Reading about sleeping under the stars at Dune Star inspired me and I was most excited about staying at this property during our trip. I couldn’t wait to experience it for myself and it turned out to be in our top three places to stay in Namibia.

A trip to Namibia is not complete without spending time in the Namib Desert and the Gondwana Collection offers you the perfect way to experience it. After spending a few hectic days in Windhoek, the capital of Namibia, we were excited to get off the trodden path and into some desert solitude. Namib Dune Star Camp offers visitors a once-in-a-lifetime experience to sleep under the stars in perfect solitude. The beds of their nine cabins are designed to be rolled out of the room onto the spacious deck. This is adventure and comfort rolled into one, or “soft adventure” as Gondwana refers to it!

To get to the Dune Star, you first check into the Namib Desert Lodge (also beautiful, blog post coming soon!), and at 4:30pm, they will transport you to the Namib Dune Star where you can stay one amazing night in desert comfort. A guide accompanies the guests and stays the night as well, so you can relax knowing you are safe and well cared for. Even the drive from the Lodge to the Camp is one to remember! Rolling through the dunes, red sand as far as the eye can see… the rock formations are wind blown and majestic. We saw oryx and the driver is keen to stop so that guests can take photographs of wildlife, dunes, and the camp as you get closer.
Upon arrival at the camp, you head to your cabin to freshen up and enjoy the magnificent view. We opened up the french doors to the deck and that first look is unforgettable. There is a generous amount of room between the cabins, so you can have comfortable privacy from your neighbors. It was sweltering that day at 40 degrees celsius. There is no air-conditioning in the cabins but upon opening the windows as well, we were able to get a refreshing breeze through the cabin to cool us as we rested.
One thing I love about the Dune Star is that it is completely solar-powered. So you have the luxury of lighting and hot water in your lovely ensuite bathroom but you can rest easy knowing you are caring for the surrounding environment as well.
At 6pm, guests can head to the restaurant to enjoy some snacks and their first sundowner on the house. The giant deck offers phenomenal views as the sun goes down on the desert. Getting to know your guide and other guests is a highlight here, as the small number of guests makes it feel more like a dinner party than a restaurant and at around 7pm, dinner is served. Dinner was delicious and conversation delightful, but honestly we couldn’t wait to get back to our cabin and push that bed out onto the deck, so we retired early. The other guests were led in a festive sing-a-long by our guide at the restaurant.
After the sun went down, thankfully the temperature did as well, and the weather was perfect for sleeping under the stars. We rolled the bed out onto our deck and got comfortable. We looked at the stars for what seemed like hours, just enjoying the serenity and comfort. After the other guests retired, we felt like the only people on Earth and drifted off to sleep.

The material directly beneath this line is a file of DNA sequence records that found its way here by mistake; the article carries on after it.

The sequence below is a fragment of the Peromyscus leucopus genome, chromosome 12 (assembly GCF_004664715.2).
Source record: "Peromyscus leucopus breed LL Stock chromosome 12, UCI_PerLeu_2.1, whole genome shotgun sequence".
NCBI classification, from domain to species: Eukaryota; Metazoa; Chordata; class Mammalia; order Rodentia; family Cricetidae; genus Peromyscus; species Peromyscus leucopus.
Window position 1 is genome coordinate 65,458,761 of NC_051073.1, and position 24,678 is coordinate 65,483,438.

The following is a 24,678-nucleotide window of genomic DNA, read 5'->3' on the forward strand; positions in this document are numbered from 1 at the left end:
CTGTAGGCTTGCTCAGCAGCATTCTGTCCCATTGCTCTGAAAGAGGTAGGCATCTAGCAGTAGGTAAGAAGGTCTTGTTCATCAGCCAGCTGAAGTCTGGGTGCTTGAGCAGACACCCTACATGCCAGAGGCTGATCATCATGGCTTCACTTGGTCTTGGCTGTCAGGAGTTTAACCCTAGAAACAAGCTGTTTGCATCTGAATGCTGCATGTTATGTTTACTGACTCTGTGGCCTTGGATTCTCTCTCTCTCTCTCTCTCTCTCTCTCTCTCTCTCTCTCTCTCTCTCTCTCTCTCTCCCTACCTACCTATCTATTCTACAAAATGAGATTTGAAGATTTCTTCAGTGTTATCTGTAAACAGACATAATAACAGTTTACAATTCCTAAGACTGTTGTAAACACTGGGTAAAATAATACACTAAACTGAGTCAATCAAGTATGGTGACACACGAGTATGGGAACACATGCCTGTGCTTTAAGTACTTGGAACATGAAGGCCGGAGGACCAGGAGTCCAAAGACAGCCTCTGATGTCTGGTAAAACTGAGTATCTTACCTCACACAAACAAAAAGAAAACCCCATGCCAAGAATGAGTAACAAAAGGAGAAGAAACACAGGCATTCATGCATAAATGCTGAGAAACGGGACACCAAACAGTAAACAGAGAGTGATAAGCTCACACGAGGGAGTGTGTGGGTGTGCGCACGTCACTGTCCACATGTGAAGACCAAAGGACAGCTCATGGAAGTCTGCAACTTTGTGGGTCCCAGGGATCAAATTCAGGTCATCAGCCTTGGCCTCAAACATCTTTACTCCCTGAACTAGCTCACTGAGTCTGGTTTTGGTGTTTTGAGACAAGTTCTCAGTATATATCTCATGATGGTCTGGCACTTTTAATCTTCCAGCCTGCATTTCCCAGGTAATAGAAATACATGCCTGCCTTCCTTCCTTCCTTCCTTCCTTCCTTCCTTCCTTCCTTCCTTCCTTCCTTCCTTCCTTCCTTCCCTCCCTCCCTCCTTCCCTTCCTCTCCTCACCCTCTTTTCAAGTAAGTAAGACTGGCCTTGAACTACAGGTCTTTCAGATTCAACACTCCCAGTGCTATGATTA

Let me be clear: I got one of the best night’s sleep that night at the Dune Star that I have ever had, hands down. We relaxed in bed for a little while before dressing and heading out for a morning desert walk in the area surrounding the cabins. You would never guess how much life and activity is occurring in those dunes all around you! We learned about insects and lizards, the sand and geology, as well as how life can actually thrive in the harsh desert environment. After this fantastic tour, we gathered our things for the drive back to the Lodge for breakfast.
Overall, our night at the Dune Star was one of the most unique and enjoyable experiences in all of our travels. The cabins are comfortable and well-appointed, the guide so knowledgeable and charming, and the staff all very kind and accommodating. We appreciated the commitment to sustainability at the Dune Star, as well as the attention to detail. If you are headed to Namibia, do not hesitate to book a night at the Namib Dune Star Camp. I assure you it will be a night to remember!
Thanks to Dune Star for offering one of us a complimentary stay. As always, our opinions are honest and our own.

 

An Unforgettable Stay in Namibia: Mopane Village Lodge

During our recent trip to Namibia, we were lucky to stay in a number of fantastic places but one of our top three was Mopane Village Lodge Etosha. We loved it not only for its comfort and setting but also for their dedication to environmental responsibility and their focus on personal attention. Be sure to check out our other favorite, Kalahari Anib Lodge, too!

we are always in search of unique accommodations that are off the beaten track and that offer the personal touches we prefer. We found all of this and more at Mopane Village Lodge Etosha.

When you plan your trip to Etosha National Park, one of the must-sees in Namibia, you will need to decide whether to stay within the boundaries of the park itself or to stay outside the park. While there are advantages to staying in the park, be aware that accommodations should be booked far in advance since they fill up quickly. We wanted to stay outside the park in large part to be away from crowds and really enjoy the Namibian bush. In addition, we are always in search of unique accommodations that are off the beaten track and that offer the personal touches we prefer. We found all of this and more at Mopane Village Lodge Etosha.